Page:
Gouache and pen
A study of what’s growing under my feet. This tundra was from an exposed slope near the Hawkins Glacier.

Moose Sketch

Alces alces

2011
Gouache and sumi ink
This is the same moose from the painting “Spring Moose,” but captured with a different approach.

Grouse Feathers

Falcipennis canadensis

2011
Gouache and colored pencil
Four feathers from the same bird exhibit an array of different patterns. These complex patterns are what allow the ptarmigan to camouflage so well.

Right-hand wall with display cases showing individual sketchbook pages

Kugruk

2011 - Colored pencil and pen

Bog Orchid

2012 - Gouache and pen

Aspen

2011 - Watercolor and pen

Meltcap Mushrooms

2012 - Gouache, watercolor, and pen

Jellies

2012 - Gouache, pen, and colored pencil

Burned Landscape Accordian

2012 - Pen, watercolor, and charcoal

Fireweed

2011 - Gouache, colored pencil, and pen

Bettles on the Kuyukuk

2011 - Watercolor and pen

Bremner Sunset

2012 - Watercolor and pen

Up the Chitistone

2012 - Watercolor, pen, and colored pencil

Blue Sky & Icebergs

2012 - Watercolor and pen

Beaver Pond

2011
Watercolor
Painted upon returning from an evening walk. The water was so smooth it seemed like an alternate world punctuated by water lilies.

September Snow

Upper Martin Creek, Wrangell-St. Elias National Park, 2012
Acrylic
I got really cold painting this one. The snow line had actually gone lower to where I was sitting the day before but I loved the contrast between the freshly white mountains and the red-gold tundra.

Butterfly Camouflage

Mountain Sorrel (Oxyria digyna) and Fritillary Butterfly (Boloria sp.)

Skolai Pass, Wrangell-St. Elias National Park, 2011
Acrylic
I am fascinated by the way animals can pick such the perfect spot in an environment to hang out and be invisible. I only noticed this butterfly that looked like seed pods on a mountain sorrel plant after it opened its wings, which were orange on the other side.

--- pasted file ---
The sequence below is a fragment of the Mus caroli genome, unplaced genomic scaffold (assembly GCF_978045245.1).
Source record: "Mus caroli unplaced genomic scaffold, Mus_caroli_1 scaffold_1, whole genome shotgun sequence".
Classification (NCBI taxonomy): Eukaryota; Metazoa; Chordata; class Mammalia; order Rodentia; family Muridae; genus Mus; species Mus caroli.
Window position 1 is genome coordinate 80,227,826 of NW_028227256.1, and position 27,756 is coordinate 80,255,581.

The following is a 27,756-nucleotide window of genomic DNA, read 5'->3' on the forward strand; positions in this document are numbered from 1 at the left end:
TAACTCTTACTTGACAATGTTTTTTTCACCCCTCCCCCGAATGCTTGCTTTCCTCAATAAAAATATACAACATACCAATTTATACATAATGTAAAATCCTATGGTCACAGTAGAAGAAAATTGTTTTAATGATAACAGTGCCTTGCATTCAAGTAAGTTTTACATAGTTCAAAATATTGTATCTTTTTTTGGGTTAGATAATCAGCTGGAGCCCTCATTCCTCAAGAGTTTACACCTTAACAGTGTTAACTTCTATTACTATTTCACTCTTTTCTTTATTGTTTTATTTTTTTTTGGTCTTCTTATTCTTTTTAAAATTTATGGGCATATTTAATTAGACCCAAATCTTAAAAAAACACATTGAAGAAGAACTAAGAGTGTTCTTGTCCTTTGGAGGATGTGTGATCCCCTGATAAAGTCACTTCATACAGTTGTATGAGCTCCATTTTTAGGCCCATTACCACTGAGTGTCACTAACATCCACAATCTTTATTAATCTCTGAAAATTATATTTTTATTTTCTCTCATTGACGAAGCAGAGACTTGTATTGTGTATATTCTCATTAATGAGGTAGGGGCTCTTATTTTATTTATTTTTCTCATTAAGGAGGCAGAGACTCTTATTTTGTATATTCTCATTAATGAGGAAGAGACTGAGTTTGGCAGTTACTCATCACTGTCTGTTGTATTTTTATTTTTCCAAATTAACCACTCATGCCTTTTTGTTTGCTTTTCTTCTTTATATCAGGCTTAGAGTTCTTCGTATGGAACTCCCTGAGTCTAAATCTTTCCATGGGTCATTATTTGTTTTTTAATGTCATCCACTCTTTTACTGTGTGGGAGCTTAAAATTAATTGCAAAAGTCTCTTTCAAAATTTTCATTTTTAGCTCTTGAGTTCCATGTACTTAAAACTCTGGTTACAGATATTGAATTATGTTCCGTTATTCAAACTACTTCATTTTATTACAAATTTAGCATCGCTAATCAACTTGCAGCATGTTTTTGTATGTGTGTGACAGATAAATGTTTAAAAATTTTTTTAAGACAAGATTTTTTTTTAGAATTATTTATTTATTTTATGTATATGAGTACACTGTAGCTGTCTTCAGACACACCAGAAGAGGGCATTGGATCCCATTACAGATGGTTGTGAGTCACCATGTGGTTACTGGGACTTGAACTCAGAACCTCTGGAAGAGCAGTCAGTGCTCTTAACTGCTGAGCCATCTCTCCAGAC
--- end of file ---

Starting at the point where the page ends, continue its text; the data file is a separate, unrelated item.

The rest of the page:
Wintergreen

Pyrola grandifolia

2011
Watercolor
Pyrolas are some of my favorite forest plants. They always seem to take me by surprise: shy and delicate, growing in the mottled light.

Sedges

Carex spp.

Noatak River, Gates of the Arctic National Park, 2011
Gouache and pen
A study of two sedges growing in the tundra in Gates of the Arctic National Park. With such a large extensive landscape to take in, sometimes it is nice to focus on something detailed.

Bear Cones

Boschniakia rossica

Chrystaline Hills, Wrangell-St. Elias National Park, 2011
Gouache and pen
These are really cool plants that don’t photosynthesize, but parasitize the roots of alders. They look like little cones growing out of the ground, but are made up of many reddish-brown flowers.

Columbine

Aquilegia formosa

Chugach National Forest, Cordova, 2012
Gouache and pen
A uniquely shaped flower that is always a welcome sight to me.

Willow Flowers

Salix spp.

2011
Gouache
The variety of willow flowers caught my eye one day in early spring when I was eager to find new growth.

Lupine

Lupinus arcticus

2012
Gouache and pen
These are some of the earlier flowers that brighten up the aspen-cottonwood forest by my house.